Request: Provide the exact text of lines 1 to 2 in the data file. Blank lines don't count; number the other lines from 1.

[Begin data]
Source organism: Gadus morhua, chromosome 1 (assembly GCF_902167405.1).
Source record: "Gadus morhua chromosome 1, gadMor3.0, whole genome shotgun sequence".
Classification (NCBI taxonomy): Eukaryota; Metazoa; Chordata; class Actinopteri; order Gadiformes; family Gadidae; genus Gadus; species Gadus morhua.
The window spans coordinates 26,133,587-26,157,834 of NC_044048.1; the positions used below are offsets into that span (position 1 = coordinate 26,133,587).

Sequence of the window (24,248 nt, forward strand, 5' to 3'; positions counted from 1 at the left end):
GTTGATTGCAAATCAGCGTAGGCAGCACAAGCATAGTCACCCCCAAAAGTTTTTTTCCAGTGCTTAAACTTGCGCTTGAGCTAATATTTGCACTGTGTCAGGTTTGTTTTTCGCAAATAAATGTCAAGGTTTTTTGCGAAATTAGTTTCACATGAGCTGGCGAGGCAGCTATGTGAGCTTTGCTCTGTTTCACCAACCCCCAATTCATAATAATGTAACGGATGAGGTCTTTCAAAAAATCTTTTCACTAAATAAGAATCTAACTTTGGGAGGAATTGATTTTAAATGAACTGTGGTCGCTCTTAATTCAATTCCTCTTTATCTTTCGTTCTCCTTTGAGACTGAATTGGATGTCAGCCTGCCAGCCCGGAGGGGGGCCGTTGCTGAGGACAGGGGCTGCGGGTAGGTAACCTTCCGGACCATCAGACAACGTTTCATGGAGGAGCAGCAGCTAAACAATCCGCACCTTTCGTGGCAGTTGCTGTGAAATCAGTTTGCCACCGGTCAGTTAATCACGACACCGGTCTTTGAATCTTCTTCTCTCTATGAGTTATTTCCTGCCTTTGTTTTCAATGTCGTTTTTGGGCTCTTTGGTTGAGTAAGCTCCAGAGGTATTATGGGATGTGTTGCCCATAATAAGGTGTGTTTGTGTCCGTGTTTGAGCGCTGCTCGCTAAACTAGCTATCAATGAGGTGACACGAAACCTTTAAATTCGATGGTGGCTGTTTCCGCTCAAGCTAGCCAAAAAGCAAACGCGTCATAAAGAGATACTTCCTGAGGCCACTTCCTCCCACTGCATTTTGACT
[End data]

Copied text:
Source organism: Gadus morhua, chromosome 1 (assembly GCF_902167405.1).
Source record: "Gadus morhua chromosome 1, gadMor3.0, whole genome shotgun sequence".